Trade Secrets vs. Patents Part 1

Posted by on Jun 14, 2013 in Intellectual Property

If you have invented a new product, technology, formula, method, or process, you generally have two options to protect your invention: (1) obtain a patent for the invention; or (2) maintain the invention as a “trade secret.”

But, what’s the difference between a “patent” and a “trade secret”?  A “patent” is a legally-recognized limited monopoly on an invention which the government grants to an inventor in exchange for the inventor disclosing how to make and use the invention.  The monopoly granted to an owner under a patent lasts less than 20 years.  A “trade secret,” as implied by its name, is not generally known or disclosed to the public or readily ascertainable by others, and by virtue of its secrecy, confers an economic benefit to its owner.  No term could go on forever.  The owner must take reasonable efforts to maintain its secrecy in order for it to qualify as a “trade secret.”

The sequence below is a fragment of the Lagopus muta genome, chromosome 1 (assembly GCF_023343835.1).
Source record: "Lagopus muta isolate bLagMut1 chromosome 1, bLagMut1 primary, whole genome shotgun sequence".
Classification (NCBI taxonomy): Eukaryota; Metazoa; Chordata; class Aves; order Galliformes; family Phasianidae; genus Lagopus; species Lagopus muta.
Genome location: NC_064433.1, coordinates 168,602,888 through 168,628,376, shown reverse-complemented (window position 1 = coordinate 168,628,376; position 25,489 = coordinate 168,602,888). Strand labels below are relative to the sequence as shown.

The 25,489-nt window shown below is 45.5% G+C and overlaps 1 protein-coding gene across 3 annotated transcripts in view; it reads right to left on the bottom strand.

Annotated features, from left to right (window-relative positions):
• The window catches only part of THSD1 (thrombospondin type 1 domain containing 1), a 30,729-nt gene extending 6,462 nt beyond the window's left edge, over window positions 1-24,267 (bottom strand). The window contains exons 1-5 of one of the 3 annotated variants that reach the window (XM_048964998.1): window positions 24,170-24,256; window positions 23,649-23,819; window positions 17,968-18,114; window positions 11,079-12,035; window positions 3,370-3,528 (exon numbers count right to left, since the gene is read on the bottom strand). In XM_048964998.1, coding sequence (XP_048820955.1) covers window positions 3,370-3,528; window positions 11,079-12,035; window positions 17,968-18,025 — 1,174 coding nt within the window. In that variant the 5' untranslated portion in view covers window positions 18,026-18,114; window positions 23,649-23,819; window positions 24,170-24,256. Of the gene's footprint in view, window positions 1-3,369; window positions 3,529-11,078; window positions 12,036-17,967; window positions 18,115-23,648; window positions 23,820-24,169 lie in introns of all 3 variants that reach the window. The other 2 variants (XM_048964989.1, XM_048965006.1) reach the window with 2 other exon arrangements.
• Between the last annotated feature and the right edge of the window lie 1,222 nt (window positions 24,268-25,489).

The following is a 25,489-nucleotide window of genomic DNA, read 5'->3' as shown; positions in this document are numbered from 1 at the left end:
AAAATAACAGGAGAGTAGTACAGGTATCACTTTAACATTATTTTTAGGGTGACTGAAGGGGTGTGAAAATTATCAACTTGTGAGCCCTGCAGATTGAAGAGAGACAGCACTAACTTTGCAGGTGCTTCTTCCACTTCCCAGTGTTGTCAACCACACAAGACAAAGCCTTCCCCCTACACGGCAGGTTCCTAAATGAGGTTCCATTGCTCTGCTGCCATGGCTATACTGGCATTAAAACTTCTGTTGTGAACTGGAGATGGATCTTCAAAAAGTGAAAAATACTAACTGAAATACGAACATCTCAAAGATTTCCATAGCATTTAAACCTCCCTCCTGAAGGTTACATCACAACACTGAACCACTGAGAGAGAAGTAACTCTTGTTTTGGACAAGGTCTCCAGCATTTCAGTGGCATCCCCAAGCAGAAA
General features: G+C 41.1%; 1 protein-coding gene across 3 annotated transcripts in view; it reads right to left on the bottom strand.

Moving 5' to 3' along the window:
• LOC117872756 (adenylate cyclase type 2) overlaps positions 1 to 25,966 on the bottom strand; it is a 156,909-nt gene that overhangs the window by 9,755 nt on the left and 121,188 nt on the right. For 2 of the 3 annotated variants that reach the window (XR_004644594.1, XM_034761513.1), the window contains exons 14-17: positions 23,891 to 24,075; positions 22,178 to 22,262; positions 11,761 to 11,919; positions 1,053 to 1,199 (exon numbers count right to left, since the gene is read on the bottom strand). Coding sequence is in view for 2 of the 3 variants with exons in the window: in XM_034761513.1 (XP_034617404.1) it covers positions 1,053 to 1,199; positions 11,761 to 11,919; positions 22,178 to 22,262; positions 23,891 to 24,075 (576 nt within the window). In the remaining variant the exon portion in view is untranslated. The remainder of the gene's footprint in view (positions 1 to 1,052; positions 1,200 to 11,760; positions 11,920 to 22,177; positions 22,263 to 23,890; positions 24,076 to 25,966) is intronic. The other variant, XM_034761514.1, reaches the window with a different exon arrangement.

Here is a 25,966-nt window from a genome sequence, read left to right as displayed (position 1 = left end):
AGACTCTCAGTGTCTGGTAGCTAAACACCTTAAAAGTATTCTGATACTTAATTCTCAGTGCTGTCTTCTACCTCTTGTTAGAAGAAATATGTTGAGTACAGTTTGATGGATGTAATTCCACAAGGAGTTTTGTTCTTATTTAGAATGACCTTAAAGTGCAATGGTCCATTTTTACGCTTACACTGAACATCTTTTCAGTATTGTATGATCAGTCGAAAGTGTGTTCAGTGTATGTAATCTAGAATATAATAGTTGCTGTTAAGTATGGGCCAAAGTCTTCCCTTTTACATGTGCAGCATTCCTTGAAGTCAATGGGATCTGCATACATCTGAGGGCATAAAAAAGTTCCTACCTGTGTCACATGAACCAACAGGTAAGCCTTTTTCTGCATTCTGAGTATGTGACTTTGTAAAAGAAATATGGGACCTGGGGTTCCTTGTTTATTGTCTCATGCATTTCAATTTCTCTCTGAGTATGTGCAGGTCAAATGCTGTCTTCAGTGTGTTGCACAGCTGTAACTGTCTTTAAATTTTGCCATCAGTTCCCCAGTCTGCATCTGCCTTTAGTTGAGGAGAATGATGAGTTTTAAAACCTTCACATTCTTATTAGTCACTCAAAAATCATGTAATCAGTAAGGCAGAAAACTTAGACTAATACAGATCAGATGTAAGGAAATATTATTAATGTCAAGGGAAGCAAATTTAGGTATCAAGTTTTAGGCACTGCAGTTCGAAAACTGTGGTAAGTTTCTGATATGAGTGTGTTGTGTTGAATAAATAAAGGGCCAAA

BUT BE WARE: One cannot both patent an invention and maintain it as a trade secret!  This is because the disclosure requirements for obtaining a patent nullify the secrecy of the invention.

The decision whether to obtain a patent or maintain an invention as a trade secret must be considered in light of the circumstances and facts of each individual case….

TUNE IN to Trade Secrets vs. Patents Part 2 for a discussion on when a patent is a better option, or when you should maintain your invention as a trade secret.

And, as always, please contact an attorney if you have any questions concerning what we’ve mentioned in this blog.